I stayed to dinner and admired the propriety and modesty of their behaviour in spite of the humiliation which accompanies poverty. After dinner, Gamier went to sleep, and left me to entertain these girls whom I would willingly have rescued from their unfortunate situation if I had been able. After Gamier woke, we went into his study to talk over our business.

At first he maintained his claim tenaciously, and seemed unwilling to yield an inch; but when I told him that I was leaving Paris in a few days, he saw that as he could not keep me, Madame d'Urfe might take the suit over and carry it on to infinity, and that he might lose it at last. That made him think it over, and he asked me to stay in his house for the night. The next day, after breakfast, he said,--

"I have made up my mind: I will have twenty-five thousand francs, or keep the matter before the courts till my dying day."

I answered that he would find the sum in the hands of Madame d'Urfe's solicitor, and that he could receive it as soon as he had given replevy on the bail at the Fort l'Eveque.

I could not persuade Madame d'Urfe that I had acted wisely in coming to an arrangement till I had told her that my genius had commanded me not to leave Paris before my affairs were settled, so that no one might be able to accuse me of having gone away to avoid creditors whose claims I could not satisfy.

Three or four days afterwards I went to take leave of M. de Choiseul, who promised to instruct M. d'Afri to aid me in negotiating a loan at five per cent. either with the States-General or a private company.

"You can tell everyone," said he, "that peace is certain to be made in the course of the winter, and I will take care that you shall have what is due to you on your return to France."

M. de Choiseul deceived me, for he knew very well that peace would not be made; but I had no definite project, and I repented of having given M. de Boulogne my confidence, and also of having done anything for the Government, the reward of which was not immediate and certain.

I sold my horses, my carriages, my furniture; I went bail for my brother who had contracted debts he was sure of paying, as he had several pictures on the easel which he had been ordered to paint by some of his rich and noble patrons. I took leave of Manon, whom I left in floods of tears, though I swore with the utmost sincerity to come back soon and marry her.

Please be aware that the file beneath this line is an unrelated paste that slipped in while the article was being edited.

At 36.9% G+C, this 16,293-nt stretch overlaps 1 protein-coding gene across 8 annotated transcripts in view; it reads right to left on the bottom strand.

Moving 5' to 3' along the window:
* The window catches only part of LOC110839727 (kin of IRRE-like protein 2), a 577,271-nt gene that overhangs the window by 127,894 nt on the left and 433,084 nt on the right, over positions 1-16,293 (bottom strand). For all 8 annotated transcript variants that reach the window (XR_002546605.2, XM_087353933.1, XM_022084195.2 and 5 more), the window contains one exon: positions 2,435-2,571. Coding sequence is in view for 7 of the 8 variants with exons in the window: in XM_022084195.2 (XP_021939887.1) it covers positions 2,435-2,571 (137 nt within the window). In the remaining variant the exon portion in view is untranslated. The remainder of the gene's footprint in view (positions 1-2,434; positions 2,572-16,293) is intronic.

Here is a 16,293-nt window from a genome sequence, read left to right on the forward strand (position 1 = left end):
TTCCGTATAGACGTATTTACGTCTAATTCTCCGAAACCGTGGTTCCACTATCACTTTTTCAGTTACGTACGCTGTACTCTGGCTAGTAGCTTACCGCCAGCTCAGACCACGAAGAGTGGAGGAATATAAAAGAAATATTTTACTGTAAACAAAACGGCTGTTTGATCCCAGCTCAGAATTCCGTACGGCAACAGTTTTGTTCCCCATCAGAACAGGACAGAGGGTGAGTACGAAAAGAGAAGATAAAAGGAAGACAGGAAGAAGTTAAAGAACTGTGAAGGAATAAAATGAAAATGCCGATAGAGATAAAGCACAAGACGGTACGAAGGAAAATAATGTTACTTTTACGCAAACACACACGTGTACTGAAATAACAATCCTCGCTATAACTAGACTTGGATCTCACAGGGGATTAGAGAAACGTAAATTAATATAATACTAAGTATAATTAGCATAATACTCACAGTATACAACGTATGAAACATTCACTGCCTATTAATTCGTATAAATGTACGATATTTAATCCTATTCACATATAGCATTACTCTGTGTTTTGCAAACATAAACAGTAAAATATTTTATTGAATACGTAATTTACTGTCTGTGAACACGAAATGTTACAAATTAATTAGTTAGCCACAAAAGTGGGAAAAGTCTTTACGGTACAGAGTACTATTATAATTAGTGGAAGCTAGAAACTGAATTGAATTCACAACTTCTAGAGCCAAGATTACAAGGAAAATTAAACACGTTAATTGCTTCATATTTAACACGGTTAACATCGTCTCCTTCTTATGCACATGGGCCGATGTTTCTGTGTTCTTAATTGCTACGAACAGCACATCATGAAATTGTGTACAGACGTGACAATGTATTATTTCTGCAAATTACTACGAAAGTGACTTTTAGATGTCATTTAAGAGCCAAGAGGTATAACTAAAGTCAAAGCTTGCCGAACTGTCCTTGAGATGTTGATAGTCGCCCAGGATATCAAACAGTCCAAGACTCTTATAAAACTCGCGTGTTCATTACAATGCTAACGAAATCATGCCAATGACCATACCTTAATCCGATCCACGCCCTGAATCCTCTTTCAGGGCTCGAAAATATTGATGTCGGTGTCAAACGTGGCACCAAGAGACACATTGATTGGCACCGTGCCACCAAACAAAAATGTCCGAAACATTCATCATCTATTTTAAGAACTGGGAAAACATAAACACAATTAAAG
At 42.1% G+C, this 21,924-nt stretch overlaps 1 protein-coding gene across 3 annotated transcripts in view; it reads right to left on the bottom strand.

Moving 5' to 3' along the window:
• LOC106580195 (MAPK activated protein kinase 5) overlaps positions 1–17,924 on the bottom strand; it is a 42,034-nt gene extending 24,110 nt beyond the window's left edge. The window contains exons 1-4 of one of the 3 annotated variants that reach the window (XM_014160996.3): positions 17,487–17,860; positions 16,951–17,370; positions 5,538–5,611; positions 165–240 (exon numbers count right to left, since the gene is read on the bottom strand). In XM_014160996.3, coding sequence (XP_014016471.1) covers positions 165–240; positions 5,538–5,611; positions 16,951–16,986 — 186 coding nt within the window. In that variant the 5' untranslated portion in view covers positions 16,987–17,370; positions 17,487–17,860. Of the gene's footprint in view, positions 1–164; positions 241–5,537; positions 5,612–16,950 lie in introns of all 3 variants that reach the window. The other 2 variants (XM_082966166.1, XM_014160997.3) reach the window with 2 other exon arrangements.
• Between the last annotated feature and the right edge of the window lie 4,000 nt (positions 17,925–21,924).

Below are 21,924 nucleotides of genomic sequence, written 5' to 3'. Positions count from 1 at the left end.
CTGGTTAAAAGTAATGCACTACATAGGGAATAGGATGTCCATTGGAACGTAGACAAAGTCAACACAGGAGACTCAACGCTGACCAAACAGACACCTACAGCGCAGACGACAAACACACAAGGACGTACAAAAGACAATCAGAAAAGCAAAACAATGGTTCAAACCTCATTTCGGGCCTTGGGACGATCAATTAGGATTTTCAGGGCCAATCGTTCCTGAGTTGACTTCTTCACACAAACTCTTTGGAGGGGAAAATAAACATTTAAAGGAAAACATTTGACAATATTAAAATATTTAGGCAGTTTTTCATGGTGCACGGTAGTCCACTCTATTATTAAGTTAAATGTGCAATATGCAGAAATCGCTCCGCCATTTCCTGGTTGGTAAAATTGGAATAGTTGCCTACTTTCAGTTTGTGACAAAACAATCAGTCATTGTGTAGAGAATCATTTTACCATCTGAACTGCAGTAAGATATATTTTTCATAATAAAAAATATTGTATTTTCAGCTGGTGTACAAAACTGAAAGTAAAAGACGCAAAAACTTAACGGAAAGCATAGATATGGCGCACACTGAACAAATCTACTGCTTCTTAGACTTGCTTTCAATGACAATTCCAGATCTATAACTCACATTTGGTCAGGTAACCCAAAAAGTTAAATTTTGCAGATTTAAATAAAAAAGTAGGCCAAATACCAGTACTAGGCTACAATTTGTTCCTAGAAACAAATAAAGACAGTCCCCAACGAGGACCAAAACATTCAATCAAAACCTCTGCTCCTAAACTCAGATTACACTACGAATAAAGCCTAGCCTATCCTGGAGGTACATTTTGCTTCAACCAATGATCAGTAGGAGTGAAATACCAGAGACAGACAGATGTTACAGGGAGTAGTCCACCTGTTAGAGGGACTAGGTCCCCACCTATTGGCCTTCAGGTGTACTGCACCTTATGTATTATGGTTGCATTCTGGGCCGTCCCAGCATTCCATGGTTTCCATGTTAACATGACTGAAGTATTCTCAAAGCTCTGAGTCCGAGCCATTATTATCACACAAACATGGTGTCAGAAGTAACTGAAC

At last all my preparations were finished, and I left Paris with a hundred thousand francs in bills of exchange and jewels to the same amount. I was alone in my post-chaise, Le Duc preceding me on horseback, which the rascal preferred to being shut up in a carriage.

This Le Duc of mine was a Spaniard, aged eighteen, a sharp fellow, whom I valued highly, especially because he did my hair better than anyone else. I never refused him a pleasure which a little money would buy. Besides him I had a good Swiss servant, who served as my courier.

It was the 1st of December, 1759, and the air was frosty, but I was fortified against the inclemency of the season. I was able to read comfortably, and I took Helvetius's "Esprit," which I had never had time to read before. After perusing it I was equally astonished at the sensation it created and at the stupidity of the High Court which condemned it. Of course that exalted body was largely influenced by the king and the clergy, and between them all no effort was spared to ruin Helvetius, a good-hearted man with more wit than his book. I saw nothing novel either in the historical part relating to the morals of nations (in which Helvetius dismisses us as triflers), or in the position that morality is dependent on the reason. All that he says has been said over and over again, and Blaise Pascal went much farther, but he wrote more skilfully and better in every way than Helvetius, who, wishing to remain in France, was obliged to retract. He preferred a quiet life to his honour and his philosophy. His wife had a nobler soul than he, as she wanted to sell all they had, and to take refuge in Holland rather than submit to the shame of a recantation.

Memoirs of Casanova Volume 3b Return To Paris Page 60

Memoirs of Jacques Casanova

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